Favourite photos of 2013 #9: Royal Navy submarine HMS Ambush returning to HMNB Clyde

Pictured is HMS Ambush returning to HMNB Clyde in Scotland. © Crown Copyright 2013. Photographer: CPOA(Phot) Thomas McDonald

Political deals & management apathy sound death knell for Portsmouth shipbuilding

Criminal. Bloody criminal.

High politics ends Navy shipbuilding in Portsmouth

What would Nelson have made of it? Before Trafalgar he signalled “England Expects.” But it is the argument over Scotland’s independence that has left ship-building holed below the waterline in the Royal Navy’s headquarter port.

Most people who’ve lobbied hard for Portsmouth now believe the writing is on the wall.

I am told that the announcement has been brought forward to this morning due to leaks in the media.

Everyone expects it to be curtains for shipbuilding. Some wonder whether BAE may also lose some of the maintenance contract for the surface fleet, perhaps to Babcock.

It has become clear that while BAE is keen to work on low-risk ventures like the Type 26 it sees ship services, not ship building, as its future and so it is natural for them to rationalise facilities.

The only good news could be an impending city deal worth at least £100m to help widen the marine industry in Portsmouth, with Rolls Royce Marine, Qinetiq maybe involved. Perhaps private refit work could provide some income at Basin 3.

There have been radical ideas in the past. The Conservative MP for Portsmouth North, Penny Mordaunt, is Phillip Hammond’s PPS, a navy reservist and named after a warship, HMS Penelope!

Her ideas outlined in a letter to the Prime Minister included putting Royal Navy crews on commission, “sell what you sail and get a bonus”.

Considerations of the vote on Scottish independence seem to have trumped the hi-tech yard run by BAE in Portsmouth. The move of Vosper Thornycroft from Southampton to Portsmouth meant the kit was amongst the best in the world. But the Clyde carries more weight at the moment.

Nevertheless, the Royal Navy could still do well from new deals with Babcock. Perhaps the two ocean patrol vessels as well as 13 Type 26s – perhaps a permanent replacement for HMS protector or HMS Ocean’s successor.

Even Nelson could not have turned a blind eye to Alex Salmond. But there could still be plenty for Pompey to be proud of.


HMS Ambush berths alongside new Valiant Jetty at Faslane

Six berths. Speaks volumes to how few submarines the RN will have. {sigh} Oh well. Like Johnny Mercer sang, you’ve got the ac-cent-tchu-ate the positive. So let’s concentrate on what a nifty piece of engineering the floating jetty is. And it is. So nifty, in fact, that the idea could be a nice little export earner.

Faslane nuclear submarine jetty trial ‘a success’

HMS Astute at sea and HMS Ambush berthing alongside Valiant Jetty for the first time.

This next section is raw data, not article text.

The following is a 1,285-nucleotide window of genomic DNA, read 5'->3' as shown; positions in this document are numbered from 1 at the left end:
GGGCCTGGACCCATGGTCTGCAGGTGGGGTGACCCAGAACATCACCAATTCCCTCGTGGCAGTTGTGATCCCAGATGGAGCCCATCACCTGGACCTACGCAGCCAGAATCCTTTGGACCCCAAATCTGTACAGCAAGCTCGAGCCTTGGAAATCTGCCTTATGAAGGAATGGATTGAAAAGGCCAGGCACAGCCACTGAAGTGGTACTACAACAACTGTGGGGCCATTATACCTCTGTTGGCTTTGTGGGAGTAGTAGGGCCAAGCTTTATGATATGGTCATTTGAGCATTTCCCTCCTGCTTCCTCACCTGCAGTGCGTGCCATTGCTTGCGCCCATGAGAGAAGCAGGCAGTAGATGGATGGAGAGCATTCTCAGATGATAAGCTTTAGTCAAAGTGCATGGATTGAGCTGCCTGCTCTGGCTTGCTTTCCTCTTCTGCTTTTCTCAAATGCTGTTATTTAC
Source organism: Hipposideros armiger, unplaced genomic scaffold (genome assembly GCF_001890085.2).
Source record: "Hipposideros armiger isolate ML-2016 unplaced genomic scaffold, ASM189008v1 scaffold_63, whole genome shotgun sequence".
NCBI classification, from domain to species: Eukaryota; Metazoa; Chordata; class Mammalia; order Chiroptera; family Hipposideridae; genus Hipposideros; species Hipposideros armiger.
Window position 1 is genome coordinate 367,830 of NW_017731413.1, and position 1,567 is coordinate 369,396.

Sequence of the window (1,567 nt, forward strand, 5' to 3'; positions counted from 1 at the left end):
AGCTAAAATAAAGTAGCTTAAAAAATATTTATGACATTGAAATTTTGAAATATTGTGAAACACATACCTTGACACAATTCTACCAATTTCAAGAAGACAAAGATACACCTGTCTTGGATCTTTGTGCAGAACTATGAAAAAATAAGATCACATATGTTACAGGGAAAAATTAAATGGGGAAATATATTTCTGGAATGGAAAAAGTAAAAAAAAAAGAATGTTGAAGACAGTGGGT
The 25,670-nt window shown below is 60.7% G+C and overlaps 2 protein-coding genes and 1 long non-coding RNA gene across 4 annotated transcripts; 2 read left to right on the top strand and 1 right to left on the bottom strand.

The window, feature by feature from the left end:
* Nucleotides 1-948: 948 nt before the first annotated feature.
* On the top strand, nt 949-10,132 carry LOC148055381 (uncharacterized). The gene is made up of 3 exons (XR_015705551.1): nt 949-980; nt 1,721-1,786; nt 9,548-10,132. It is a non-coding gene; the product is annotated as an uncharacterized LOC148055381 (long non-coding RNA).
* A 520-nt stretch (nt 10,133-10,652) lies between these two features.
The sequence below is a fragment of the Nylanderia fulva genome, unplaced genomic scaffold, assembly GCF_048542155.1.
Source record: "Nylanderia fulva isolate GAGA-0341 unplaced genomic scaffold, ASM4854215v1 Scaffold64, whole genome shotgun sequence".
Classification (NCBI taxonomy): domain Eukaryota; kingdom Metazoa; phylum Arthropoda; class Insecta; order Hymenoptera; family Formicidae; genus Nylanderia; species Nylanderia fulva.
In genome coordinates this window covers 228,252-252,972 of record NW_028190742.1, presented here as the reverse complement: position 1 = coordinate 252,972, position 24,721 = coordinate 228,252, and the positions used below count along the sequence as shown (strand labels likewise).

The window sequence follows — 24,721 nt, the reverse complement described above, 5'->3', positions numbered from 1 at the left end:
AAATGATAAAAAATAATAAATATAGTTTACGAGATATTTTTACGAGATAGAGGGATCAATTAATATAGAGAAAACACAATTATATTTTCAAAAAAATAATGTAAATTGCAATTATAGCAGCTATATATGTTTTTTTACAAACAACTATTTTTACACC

The Royal Navy has successfully trialled a new state-of-the-art floating jetty at its submarine base on the Clyde.

The Valiant Jetty is designed to move with the tide and will be used to berth nuclear subs at Faslane. A Trafalgar-class sub was berthed on Saturday, followed on Monday by one of the Navy’s new Astute-class subs.

The 200m-long jetty is vital to operations at HM Naval Base Clyde, according to the Navy.

Commander Nick King said: “The Valiant Jetty is world class: the most modern facility for berthing nuclear submarines in the world.

“Previous submarine berths were static whereas the Valiant Jetty moves with the tide. This provides a huge advantage to the submarines alongside as there is no longer the regular need to adjust lines and cables with tidal movement. Both vessel and jetty move together which means a much neater, efficient and safer layout.

“The Valiant Jetty is already attracting the attention of navies around the world who are looking to utilise the technology for berthing their own submarines.”

The 44,000-tonne jetty has six berths and is designed to serve the Navy for the next 50 years.


Royal Navy clearance divers dispose of 70-year old German bomb

70-years later, unexploded munitions from the Second World War still remain a problem to be dealt with. Fortunately, Royal Navy clearance divers have the necessary EOD skills to deal with these historic hazards.

Southern Diving Unit blows up World War 2 bomb in north Cornwall

A Royal Navy ordnance disposal team safely detonated a WW2 bomb in the South West today.

The team of four from the Southern Diving Unit 1 at HM Naval Base Devonport, Plymouth, blew up the air-dropped bomb in-situ in a controlled explosion where it was found by contractors for SW Water laying a mains in a field at St Eval Kart Circuit near Wadebridge, north Cornwall yesterday.

The unexploded German 50g, two-ft-long device was still live and had to be rendered safe through working on the fuse. An exclusion zone (including a no-fly-area because of the adjacent Newquay Airport) was enforced over night by police. Roads were closed and horses in the field were also removed for their safety.

The incident also involved staff from the water company and a local authority. Preparation for the operation began with the building of a protective earthwork with 6.5 tonnes of sandbags in two rings round the bomb in order to prevent damage to property and people from the bomb if it went off unexpectedly and when detonated in the controlled explosion.

Petty Officer Diver Sid Lawrence said: “This was a very well run operation with several organisations including the water company, builders on the site who discovered the bomb and emergency services, local authorities and the guys who put up the protective works. This made our job a lot more straight forward and ensured the safety of the public.

“This was a live bomb which caused a major hazard. However, after the delicate work needed to disarm the bomb we decided to detonate it on the same site and that went smoothly.’’